LIVE NOW

Unpaid KODAKCoin developers reportedly holding code ransom

Posted: 21 November 2018 5:33 pm
News

Also, KODAKOne is now hiring.

The troubled KODAKCoin project has hit another snag, with allegations that it's over $100,000 in the hole to contractors, Hard Fork reports.

The contractors were found and placed in the project by the iFindTech talent firm, which seems to have hired the London Law Practice law firm to pummel KODAKOne until the money comes out.

"Unfortunately apologies and unfulfilled promises of a payment proposal are not enabling my client to pay the people that did the work," it reportedly wrote to KODAKOne in an email. "Time is short and in the absence of any meaningful payment proposal, court proceedings will be commencing in [seven] days."

KODAKCoin's head blockchain engineer, Armel Nene, has also quit over unpaid wages and labelled the project a scam in a blog post.

"October 2018, the full blockchain team had now resigned, the big data team left and the partner agencies had stop working with them. No one in the company was answering emails or calls" he wrote. "There are rumours of multiple lawsuits against Ryde / Wenn Digital / KODAKOne, I have received confirmation of at least 3 of them. The lawsuits all have the same goal, to get their invoices paid."

Anyway, KODAKOne is hiring!



Behind the scenes

Nene also gave some details on how things were going behind the scenes, including saying that the ICO was an absolute flop, which squares with previously leaked documents.

"It seemed that Ryde / Wenn / KODAKOne had a very unsuccessful ICO. Investors were not interested in the platform," Nene writes.

"Volker kept giving me guarantees that I would be paid every single penny that they owed me. He also confirmed that the ICO was a shamble and no one subscribed to it. Therefore, they would try to open to all investors across the globe," Nene writes.

The Volker that Nene is referring to is Volker Brendel, the KODAKOne CTO who was previously barred from being a managing director in German public companies. Not to be confused with KODAKCoin lead advisor Cameron Chell who was banned from the Alberta Stock Exchange.

Nene also says that at one point KODAKOne offered to pay him with KODAKCoins, but notes that as the architect of the coins, he knew full well that they had yet to be released.

"They offered me to go permanent on a reduced salary with bonuses and KODAK coins. I am the architect of the KODAK coins and I know they are yet to be released so, what exactly am I getting?" he wrote.

#rewardcreativity... with Kodak Coins

According to Nene, KODAKCoin won't be able to launch because the remaining architect(s) are keeping the code as ransom over unpaid wages.

"November 2018, still no payment from Ryde to any of the invoices. Instead the company is publishing fake information on the internet that they are launching their platform in beta mode. This is a lie as the person working on it confirmed that he's keeping the code as a ransom to the money they owe him," Nene writes.

Where it all went wrong

The entire project might have gone wrong before it even began.

juicy crypto words

"They are looking for a fast way to get rich and then bin the whole project," Nene wrote of the KODAKCoin masterminds.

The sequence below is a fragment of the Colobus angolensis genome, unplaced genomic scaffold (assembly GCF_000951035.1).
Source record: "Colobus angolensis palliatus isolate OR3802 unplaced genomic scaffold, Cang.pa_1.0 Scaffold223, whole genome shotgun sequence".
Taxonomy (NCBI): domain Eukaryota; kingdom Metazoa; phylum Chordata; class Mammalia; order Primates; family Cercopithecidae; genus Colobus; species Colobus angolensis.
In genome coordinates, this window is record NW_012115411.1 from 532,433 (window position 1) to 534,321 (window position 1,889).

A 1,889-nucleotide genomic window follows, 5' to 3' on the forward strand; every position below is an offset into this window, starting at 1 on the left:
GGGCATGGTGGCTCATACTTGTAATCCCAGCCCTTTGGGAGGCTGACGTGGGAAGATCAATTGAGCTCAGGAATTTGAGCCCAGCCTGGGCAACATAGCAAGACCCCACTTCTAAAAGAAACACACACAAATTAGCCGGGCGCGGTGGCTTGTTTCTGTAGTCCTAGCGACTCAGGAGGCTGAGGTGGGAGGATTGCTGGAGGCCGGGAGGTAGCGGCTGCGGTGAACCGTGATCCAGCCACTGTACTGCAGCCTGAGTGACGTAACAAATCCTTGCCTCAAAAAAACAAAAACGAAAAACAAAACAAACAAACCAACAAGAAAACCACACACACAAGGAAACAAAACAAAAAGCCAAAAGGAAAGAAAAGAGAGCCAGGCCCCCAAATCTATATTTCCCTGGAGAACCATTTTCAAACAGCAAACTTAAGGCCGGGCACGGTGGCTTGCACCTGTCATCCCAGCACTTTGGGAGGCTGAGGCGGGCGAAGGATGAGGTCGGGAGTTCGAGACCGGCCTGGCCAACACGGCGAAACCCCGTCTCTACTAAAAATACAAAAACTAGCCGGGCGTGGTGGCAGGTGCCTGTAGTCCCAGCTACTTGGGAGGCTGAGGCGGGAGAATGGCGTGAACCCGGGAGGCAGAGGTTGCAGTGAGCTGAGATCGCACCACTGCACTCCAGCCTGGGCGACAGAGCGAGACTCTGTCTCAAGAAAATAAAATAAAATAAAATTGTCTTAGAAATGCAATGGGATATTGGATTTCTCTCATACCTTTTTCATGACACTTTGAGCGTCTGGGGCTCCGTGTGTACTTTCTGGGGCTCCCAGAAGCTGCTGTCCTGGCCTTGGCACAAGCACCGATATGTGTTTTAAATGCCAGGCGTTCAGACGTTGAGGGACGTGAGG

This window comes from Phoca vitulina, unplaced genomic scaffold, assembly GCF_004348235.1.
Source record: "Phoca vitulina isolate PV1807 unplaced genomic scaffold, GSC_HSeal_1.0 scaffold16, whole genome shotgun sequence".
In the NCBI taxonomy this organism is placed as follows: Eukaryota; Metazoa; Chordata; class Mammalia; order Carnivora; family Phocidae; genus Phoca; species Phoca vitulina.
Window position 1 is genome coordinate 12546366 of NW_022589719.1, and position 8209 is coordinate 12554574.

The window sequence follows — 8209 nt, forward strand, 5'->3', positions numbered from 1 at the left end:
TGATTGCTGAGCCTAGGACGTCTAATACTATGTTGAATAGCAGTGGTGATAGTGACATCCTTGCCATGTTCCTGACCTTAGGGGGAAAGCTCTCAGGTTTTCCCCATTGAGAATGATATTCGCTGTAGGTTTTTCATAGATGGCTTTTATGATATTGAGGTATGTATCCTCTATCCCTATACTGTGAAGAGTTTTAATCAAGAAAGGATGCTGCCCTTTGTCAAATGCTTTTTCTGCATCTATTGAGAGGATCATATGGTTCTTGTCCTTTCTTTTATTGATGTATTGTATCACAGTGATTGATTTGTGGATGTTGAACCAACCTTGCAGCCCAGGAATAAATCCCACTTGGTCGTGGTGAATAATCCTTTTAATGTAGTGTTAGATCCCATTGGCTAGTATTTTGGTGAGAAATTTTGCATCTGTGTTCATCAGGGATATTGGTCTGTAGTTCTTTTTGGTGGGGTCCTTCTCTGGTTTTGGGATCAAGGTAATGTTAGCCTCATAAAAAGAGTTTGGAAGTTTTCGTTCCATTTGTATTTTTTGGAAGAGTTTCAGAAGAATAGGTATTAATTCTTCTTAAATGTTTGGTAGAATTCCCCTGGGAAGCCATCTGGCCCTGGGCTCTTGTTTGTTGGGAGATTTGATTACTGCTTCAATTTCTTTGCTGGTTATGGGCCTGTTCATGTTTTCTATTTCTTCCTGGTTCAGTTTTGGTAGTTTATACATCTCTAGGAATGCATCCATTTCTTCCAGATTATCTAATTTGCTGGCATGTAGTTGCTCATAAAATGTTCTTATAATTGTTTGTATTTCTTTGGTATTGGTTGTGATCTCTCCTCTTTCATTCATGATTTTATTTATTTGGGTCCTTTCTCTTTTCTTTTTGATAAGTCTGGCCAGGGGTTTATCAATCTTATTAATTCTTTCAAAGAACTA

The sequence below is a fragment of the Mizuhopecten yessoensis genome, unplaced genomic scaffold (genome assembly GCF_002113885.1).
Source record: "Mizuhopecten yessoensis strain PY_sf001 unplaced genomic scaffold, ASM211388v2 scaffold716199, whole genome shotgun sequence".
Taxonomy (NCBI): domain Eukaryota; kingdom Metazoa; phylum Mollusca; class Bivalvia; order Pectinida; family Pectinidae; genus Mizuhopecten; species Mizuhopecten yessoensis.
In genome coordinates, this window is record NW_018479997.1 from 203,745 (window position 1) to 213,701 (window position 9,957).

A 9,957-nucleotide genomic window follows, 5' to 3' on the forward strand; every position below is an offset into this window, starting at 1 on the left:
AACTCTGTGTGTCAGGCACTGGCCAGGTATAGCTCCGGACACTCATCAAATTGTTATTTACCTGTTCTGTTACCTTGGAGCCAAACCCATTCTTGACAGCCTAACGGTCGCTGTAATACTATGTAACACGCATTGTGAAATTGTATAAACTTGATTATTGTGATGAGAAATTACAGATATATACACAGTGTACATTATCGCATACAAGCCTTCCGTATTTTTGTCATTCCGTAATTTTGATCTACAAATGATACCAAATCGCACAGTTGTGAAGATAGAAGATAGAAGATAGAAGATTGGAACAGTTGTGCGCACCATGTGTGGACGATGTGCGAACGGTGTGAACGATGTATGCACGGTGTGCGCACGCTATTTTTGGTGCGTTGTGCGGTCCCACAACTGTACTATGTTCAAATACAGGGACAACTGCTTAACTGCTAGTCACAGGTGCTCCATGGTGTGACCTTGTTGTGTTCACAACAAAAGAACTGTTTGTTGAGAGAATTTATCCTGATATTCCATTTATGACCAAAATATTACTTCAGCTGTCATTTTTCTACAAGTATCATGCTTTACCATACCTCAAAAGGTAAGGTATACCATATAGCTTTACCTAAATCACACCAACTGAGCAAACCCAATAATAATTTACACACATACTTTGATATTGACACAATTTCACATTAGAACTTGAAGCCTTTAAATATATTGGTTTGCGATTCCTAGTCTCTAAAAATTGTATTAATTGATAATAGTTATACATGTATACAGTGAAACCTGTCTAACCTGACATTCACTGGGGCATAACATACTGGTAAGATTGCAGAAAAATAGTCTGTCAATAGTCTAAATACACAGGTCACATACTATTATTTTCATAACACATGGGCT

But it's not as though there weren't any warning signs.

"In January 2018, KODAK made an announcement at CES that it would be venturing into the field of Blockchain and cryptocurrencies... At the time of the announcement, no one really understood the partnership arrangement between all the parties involved... Like most people interested in blockchain, I was aware of KODAK's ambitions and was excited to be part of it," Nene said.

This might not be entirely correct. Even at the time, the nature of the partnership between the parties was well known, and it was public knowledge that the ICO was a re-branded reboot of an already-failed ICO whose only real connection to Kodak was that it had paid to use the name.


Disclosure: At the time of writing, the author holds ETH, IOTA, ICX, XLM and BTC.

Disclaimer: This information should not be interpreted as an endorsement of cryptocurrency or any specific provider, service or offering. It is not a recommendation to trade. Cryptocurrencies are speculative, complex and involve significant risks – they are highly volatile and sensitive to secondary activity. Performance is unpredictable and past performance is no guarantee of future performance. Consider your own circumstances, and obtain your own advice, before relying on this information. You should also verify the nature of any product or service (including its legal status and relevant regulatory requirements) and consult the relevant Regulators' websites before making any decision. Finder, or the author, may have holdings in the cryptocurrencies discussed.

Crypto explained


Latest cryptocurrency news

Picture: Shutterstock

Latest crypto guides

Ask an Expert

You are about to post a question on finder.com.au:

  • Do not enter personal information (eg. surname, phone number, bank details) as your question will be made public
  • finder.com.au is a financial comparison and information service, not a bank or product provider
  • We cannot provide you with personal advice or recommendations
  • Your answer might already be waiting – check previous questions below to see if yours has already been asked

Finder only provides general advice and factual information, so consider your own circumstances, or seek advice before you decide to act on our content. By submitting a question, you're accepting our Terms of Use, Disclaimer & Privacy Policy and Privacy & Cookies Policy.
Ask a question
Go to site